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Further insights into the $3 million superannuation threshold

As you are aware, last week, I wrote to you about the Government’s proposal to double the concessional tax rate for super balances exceeding $3 million, from 15% to 30%, effective 1 July 2025. Since then, I have received a number of responses from you. Thank you and given more research for this week’s article, I will be expecting even more responses. Please read on.

Since then, more has come to light, which has compelled me to write to you, including the release of Treasury’s own analysis and the Financial Services Council’s (FSC) own analysis.

The Government has made the claim that this change would only impact 0.5% of superannuation accounts, or roughly 80,000 Australians, which at the time surprised me as I thought this was very understated. The FSC’s analysis found approximately 500,000 superannuation balances could be hit with a 30% concessional tax rate — six times higher than the government’s estimates. The $3 million cap is intentionally not indexed, meaning it will capture many more Australians including 204,000 Australians under the age of 30 who will fall into this threshold. FSC modelling demonstrates:

  • A 25-year-old IT professional earning $100,000 with a current superannuation balance of $35,000 would reach the $3 million threshold by the time they retire at age 65.
  • A 45-year-old school principal earning $150,000 today with a current superannuation balance of $650,000 would reach the $3 million threshold by the time they retire at age 65.

A 55-year-old dentist earning $220,000 today with a current superannuation balance of $1,400,000 would reach the $3 million threshold by the time they retire at age 65.

Further, we have inflation currently at 7.8% and there is a strong possibility inflation may continue to run for some more years at 4%. This seriously erodes the $3 million cap and its capacity to produce the required retirement income given real investment returns after inflation may only be 1 or 2%, assuming a 6% total investment return and 4% inflation and investment costs.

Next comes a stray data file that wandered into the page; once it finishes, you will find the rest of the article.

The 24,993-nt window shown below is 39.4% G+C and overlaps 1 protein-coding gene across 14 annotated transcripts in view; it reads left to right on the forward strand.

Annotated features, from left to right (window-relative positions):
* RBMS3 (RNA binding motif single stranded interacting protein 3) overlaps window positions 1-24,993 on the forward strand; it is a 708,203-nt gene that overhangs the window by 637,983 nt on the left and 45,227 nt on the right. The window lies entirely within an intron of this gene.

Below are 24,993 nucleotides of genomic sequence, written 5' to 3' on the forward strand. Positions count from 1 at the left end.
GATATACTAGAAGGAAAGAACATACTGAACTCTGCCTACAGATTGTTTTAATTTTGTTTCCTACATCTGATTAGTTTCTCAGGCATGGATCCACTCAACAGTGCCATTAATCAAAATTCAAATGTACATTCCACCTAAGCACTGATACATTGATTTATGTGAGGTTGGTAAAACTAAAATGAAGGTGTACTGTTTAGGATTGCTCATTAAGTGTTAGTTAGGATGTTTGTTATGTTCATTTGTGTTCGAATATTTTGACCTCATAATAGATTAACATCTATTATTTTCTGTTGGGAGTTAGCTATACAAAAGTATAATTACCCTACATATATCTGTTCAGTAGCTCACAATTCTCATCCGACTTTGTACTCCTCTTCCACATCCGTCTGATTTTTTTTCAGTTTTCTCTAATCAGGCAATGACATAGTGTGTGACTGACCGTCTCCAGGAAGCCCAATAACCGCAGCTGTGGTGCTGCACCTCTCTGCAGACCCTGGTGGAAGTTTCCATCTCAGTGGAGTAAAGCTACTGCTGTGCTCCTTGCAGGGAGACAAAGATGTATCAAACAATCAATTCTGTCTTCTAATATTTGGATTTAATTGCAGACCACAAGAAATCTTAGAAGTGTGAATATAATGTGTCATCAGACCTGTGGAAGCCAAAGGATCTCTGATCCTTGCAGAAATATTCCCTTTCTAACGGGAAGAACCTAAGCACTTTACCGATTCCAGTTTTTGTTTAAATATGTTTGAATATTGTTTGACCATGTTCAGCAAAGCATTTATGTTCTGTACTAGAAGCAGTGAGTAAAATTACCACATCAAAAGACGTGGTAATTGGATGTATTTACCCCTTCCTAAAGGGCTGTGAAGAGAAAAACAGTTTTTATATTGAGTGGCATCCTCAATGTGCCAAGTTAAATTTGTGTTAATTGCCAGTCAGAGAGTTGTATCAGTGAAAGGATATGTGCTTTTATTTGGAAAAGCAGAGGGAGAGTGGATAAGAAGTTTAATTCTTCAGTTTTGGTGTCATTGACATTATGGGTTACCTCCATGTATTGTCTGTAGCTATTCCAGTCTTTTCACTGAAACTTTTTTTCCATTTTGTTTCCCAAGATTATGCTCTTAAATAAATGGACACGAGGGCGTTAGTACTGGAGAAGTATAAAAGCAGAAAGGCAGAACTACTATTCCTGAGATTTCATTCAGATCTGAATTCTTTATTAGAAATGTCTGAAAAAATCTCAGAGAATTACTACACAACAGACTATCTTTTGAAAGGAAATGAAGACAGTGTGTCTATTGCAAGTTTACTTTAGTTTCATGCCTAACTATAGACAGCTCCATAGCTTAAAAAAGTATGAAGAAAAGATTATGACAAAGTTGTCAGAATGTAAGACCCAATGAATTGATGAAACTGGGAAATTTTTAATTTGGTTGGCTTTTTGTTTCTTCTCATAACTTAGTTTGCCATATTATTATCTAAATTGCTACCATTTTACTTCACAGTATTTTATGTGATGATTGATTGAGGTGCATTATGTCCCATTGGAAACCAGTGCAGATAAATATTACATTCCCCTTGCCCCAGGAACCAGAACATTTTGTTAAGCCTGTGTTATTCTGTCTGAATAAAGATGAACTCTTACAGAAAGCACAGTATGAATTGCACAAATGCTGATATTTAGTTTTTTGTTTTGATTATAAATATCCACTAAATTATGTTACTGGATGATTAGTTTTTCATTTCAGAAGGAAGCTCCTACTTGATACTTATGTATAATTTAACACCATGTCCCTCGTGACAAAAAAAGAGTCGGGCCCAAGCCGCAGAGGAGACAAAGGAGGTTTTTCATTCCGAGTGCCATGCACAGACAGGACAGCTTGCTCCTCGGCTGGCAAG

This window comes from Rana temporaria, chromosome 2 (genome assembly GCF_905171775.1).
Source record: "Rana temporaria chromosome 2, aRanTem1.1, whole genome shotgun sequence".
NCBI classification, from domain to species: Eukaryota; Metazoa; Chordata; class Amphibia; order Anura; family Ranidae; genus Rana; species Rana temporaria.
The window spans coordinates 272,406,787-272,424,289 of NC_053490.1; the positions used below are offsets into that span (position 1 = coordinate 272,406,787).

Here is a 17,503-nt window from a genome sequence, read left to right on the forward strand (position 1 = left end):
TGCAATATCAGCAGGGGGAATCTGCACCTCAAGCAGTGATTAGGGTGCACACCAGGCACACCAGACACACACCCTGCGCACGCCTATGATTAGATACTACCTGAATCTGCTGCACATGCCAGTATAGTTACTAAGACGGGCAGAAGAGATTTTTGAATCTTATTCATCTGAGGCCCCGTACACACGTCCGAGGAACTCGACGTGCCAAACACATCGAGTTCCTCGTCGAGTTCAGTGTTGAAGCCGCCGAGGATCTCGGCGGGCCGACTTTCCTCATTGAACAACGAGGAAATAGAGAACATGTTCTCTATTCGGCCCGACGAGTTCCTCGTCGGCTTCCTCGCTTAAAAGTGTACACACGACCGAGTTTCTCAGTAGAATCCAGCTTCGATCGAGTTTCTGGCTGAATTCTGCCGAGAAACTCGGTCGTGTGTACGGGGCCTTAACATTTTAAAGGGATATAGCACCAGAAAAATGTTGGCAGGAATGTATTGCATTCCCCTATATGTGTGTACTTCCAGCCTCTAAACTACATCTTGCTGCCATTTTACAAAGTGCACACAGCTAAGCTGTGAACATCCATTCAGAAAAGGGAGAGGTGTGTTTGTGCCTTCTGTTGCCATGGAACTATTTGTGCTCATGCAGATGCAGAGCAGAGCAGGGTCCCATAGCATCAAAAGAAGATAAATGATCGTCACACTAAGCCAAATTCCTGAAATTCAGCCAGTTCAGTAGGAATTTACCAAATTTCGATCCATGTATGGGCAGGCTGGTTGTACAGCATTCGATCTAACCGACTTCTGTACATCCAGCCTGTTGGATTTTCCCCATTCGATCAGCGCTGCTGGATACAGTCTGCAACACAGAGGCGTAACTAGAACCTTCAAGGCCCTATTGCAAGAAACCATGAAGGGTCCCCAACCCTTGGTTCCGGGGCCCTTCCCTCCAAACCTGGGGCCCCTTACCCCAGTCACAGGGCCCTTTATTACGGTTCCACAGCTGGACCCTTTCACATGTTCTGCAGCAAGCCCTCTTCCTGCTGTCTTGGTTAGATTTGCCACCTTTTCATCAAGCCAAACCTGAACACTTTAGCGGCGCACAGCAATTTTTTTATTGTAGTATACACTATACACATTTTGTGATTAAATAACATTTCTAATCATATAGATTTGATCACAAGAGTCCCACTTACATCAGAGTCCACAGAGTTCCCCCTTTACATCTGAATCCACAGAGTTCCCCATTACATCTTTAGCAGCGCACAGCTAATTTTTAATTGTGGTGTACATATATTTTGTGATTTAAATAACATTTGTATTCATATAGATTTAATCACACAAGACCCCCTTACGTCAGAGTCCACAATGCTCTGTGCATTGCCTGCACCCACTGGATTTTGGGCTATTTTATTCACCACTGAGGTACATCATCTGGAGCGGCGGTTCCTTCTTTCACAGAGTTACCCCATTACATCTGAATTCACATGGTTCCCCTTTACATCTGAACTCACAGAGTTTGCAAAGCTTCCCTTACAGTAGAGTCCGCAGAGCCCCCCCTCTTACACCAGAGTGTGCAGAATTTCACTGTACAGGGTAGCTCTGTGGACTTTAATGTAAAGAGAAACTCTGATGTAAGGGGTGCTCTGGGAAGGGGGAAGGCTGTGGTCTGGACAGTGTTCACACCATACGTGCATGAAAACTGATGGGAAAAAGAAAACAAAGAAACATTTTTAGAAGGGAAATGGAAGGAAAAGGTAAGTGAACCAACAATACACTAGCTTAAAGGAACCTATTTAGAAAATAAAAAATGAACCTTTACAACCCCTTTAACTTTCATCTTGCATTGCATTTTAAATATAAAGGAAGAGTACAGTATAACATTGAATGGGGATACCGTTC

Two weeks ago, when this idea was first floated, the threshold was mooted to be $5 million and that seemed to be the Government and Industry’s consensus. Last weekend they announced $ 3million as the threshold and as the proposed policy. It seems like a lot of discussion has occurred behind closed doors over that weekend.

The second concern and a major one is the proposed inclusion of all unrealized gains and losses as part of the calculation of an individual’s earnings for tax assessments. This has not been done before in the tax landscape. The Government is seeking to apply capital gains tax on an asset before it has been sold and the profit actually realized.

Many superannuation trustees invest in assets for the long term. Often these assets are unlisted such as private equity or physical property. Many of our Business owners operate their businesses out of commercial or industrial premises owned by their superannuation fund. In some cases, these assets can stay dormant for a number of years and then suddenly revalue. Applying a 30% tax on the notional rise of a commercial property would lead to unintended and unjustified consequences ie the Trustees don’t have the monies to pay the tax and have to sell their commercial or industrial property to pay the tax.

I am not opposed to the imposition of a threshold on concessionally taxed super assets. But I am opposed to the $3 million threshold. It was always too low and add to it the non-indexing and we have allowed another stealth tax to be created.

I opposed the franking credit tax some years ago and I see this is also being revisited by the Government, (they are launching legislation in Parliament as we speak). By the way, the greatest beneficiaries of franking credits are retirees over the age of 75!

Further, I am surprised that the Government has not learned that piecemeal policy changes by previous Governments create a patch work quilt effect is not a calculated and mature approach to the serious business of reconstructing a Retirement Incomes Policy which so many Australians depend upon.

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